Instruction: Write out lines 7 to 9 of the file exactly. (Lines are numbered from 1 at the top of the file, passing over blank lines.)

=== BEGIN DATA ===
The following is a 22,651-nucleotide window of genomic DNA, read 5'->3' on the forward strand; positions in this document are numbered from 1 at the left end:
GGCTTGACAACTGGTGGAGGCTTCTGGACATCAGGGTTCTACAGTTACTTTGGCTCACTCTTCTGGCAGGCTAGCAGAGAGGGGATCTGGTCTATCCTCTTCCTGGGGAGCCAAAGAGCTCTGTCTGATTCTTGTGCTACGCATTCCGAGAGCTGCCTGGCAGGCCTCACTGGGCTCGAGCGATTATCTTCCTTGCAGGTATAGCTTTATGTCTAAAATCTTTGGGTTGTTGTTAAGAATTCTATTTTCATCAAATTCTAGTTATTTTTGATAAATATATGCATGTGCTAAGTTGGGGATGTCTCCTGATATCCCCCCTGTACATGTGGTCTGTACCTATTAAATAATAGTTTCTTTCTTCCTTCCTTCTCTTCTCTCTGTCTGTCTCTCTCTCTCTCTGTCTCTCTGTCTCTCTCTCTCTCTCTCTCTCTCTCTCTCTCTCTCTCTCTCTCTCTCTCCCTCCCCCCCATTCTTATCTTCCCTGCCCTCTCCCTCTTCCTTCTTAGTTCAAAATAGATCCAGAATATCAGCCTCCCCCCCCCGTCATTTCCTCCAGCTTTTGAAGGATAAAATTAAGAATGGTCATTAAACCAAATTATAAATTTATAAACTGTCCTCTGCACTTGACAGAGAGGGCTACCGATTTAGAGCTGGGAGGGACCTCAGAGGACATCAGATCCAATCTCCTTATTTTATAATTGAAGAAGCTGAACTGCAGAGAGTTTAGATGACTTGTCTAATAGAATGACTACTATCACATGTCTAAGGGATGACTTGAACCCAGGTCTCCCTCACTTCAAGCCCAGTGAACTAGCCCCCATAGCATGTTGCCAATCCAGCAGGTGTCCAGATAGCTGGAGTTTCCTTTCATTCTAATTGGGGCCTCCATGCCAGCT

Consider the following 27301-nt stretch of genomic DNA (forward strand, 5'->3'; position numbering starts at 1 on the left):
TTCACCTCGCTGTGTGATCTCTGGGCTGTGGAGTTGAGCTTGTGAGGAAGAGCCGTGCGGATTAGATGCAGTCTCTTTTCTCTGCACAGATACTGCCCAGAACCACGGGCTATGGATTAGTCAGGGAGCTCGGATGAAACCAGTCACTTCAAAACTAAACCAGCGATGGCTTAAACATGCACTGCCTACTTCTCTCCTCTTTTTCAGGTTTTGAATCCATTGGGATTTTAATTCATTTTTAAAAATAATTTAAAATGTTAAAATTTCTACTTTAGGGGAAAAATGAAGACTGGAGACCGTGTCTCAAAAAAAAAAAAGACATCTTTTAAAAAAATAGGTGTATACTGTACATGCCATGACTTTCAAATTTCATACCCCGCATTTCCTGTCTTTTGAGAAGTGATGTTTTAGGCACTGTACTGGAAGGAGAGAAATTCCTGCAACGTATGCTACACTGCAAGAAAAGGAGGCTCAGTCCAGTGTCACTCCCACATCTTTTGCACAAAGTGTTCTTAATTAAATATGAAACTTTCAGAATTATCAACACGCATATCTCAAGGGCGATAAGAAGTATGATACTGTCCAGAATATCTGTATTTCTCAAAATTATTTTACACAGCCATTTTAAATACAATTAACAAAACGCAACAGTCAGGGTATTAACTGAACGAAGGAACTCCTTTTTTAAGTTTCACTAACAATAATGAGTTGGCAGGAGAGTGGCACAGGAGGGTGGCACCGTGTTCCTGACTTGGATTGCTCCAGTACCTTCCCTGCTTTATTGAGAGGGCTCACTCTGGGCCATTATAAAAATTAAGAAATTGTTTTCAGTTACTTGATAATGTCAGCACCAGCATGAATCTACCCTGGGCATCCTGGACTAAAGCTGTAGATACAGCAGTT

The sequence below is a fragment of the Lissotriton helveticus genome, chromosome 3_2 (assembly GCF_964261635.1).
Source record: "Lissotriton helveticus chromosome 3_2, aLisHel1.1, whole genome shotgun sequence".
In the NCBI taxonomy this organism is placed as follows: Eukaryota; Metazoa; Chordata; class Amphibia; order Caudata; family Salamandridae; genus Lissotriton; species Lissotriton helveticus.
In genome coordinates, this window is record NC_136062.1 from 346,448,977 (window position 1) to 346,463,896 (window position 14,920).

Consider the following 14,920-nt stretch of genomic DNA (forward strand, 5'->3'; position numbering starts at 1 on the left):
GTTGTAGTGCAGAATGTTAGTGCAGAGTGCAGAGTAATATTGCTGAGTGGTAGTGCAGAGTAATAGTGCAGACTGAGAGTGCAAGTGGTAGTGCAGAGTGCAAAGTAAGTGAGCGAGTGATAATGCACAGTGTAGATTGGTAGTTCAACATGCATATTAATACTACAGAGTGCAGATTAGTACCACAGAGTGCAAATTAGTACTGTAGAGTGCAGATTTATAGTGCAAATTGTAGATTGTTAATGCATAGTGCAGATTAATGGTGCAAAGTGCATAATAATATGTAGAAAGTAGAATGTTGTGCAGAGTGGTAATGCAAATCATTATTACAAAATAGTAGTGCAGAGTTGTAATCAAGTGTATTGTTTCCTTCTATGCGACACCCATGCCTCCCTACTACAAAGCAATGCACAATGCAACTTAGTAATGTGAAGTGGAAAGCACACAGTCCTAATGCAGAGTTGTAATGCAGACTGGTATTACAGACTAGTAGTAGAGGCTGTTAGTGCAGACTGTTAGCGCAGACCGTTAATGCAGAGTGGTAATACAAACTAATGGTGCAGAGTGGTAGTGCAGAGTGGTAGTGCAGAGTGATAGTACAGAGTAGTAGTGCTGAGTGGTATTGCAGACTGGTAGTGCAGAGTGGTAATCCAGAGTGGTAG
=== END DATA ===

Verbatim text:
In the NCBI taxonomy this organism is placed as follows: Eukaryota; Metazoa; Chordata; class Amphibia; order Caudata; family Salamandridae; genus Lissotriton; species Lissotriton helveticus.
In genome coordinates, this window is record NC_136062.1 from 346,448,977 (window position 1) to 346,463,896 (window position 14,920).

Consider the following 14,920-nt stretch of genomic DNA (forward strand, 5'->3'; position numbering starts at 1 on the left):